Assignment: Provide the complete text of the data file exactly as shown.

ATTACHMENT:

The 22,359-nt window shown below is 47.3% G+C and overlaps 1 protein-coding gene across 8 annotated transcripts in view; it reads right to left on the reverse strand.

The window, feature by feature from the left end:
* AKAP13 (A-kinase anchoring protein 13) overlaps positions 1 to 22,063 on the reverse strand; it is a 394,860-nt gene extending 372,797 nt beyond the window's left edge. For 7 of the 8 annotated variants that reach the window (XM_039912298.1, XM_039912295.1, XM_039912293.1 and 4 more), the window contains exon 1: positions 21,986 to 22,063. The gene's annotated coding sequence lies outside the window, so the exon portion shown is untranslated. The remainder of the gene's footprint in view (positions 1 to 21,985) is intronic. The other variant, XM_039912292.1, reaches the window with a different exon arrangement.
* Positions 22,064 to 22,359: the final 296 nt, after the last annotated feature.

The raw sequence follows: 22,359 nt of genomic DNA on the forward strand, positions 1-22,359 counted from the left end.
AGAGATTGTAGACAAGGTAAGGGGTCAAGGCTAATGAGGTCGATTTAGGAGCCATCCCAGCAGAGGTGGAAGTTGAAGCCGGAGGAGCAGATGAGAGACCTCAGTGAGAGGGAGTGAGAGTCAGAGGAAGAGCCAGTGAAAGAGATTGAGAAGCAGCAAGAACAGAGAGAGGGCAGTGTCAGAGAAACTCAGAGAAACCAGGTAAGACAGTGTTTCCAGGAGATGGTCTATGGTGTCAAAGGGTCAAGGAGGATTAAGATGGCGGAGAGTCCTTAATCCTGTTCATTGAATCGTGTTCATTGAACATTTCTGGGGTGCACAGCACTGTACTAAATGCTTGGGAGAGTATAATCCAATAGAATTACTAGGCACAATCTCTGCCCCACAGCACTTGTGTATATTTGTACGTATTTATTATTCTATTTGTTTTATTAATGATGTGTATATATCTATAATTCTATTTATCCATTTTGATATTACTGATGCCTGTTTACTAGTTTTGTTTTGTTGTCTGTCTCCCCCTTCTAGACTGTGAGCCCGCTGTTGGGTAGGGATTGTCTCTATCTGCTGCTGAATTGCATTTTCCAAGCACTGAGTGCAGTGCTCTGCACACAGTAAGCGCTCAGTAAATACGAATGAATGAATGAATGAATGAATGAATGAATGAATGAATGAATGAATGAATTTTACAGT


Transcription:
The 22,359-nt window shown below is 47.3% G+C and overlaps 1 protein-coding gene across 8 annotated transcripts in view; it reads right to left on the reverse strand.

The window, feature by feature from the left end:
* AKAP13 (A-kinase anchoring protein 13) overlaps positions 1 to 22,063 on the reverse strand; it is a 394,860-nt gene extending 372,797 nt beyond the window's left edge. For 7 of the 8 annotated variants that reach the window (XM_039912298.1, XM_039912295.1, XM_039912293.1 and 4 more), the window contains exon 1: positions 21,986 to 22,063. The gene's annotated coding sequence lies outside the window, so the exon portion shown is untranslated. The remainder of the gene's footprint in view (positions 1 to 21,985) is intronic. The other variant, XM_039912292.1, reaches the window with a different exon arrangement.
* Positions 22,064 to 22,359: the final 296 nt, after the last annotated feature.

The raw sequence follows: 22,359 nt of genomic DNA on the forward strand, positions 1-22,359 counted from the left end.
AGAGATTGTAGACAAGGTAAGGGGTCAAGGCTAATGAGGTCGATTTAGGAGCCATCCCAGCAGAGGTGGAAGTTGAAGCCGGAGGAGCAGATGAGAGACCTCAGTGAGAGGGAGTGAGAGTCAGAGGAAGAGCCAGTGAAAGAGATTGAGAAGCAGCAAGAACAGAGAGAGGGCAGTGTCAGAGAAACTCAGAGAAACCAGGTAAGACAGTGTTTCCAGGAGATGGTCTATGGTGTCAAAGGGTCAAGGAGGATTAAGATGGCGGAGAGTCCTTAATCCTGTTCATTGAATCGTGTTCATTGAACATTTCTGGGGTGCACAGCACTGTACTAAATGCTTGGGAGAGTATAATCCAATAGAATTACTAGGCACAATCTCTGCCCCACAGCACTTGTGTATATTTGTACGTATTTATTATTCTATTTGTTTTATTAATGATGTGTATATATCTATAATTCTATTTATCCATTTTGATATTACTGATGCCTGTTTACTAGTTTTGTTTTGTTGTCTGTCTCCCCCTTCTAGACTGTGAGCCCGCTGTTGGGTAGGGATTGTCTCTATCTGCTGCTGAATTGCATTTTCCAAGCACTGAGTGCAGTGCTCTGCACACAGTAAGCGCTCAGTAAATACGAATGAATGAATGAATGAATGAATGAATGAATGAATGAATGAATGAATGAATTTTACAGT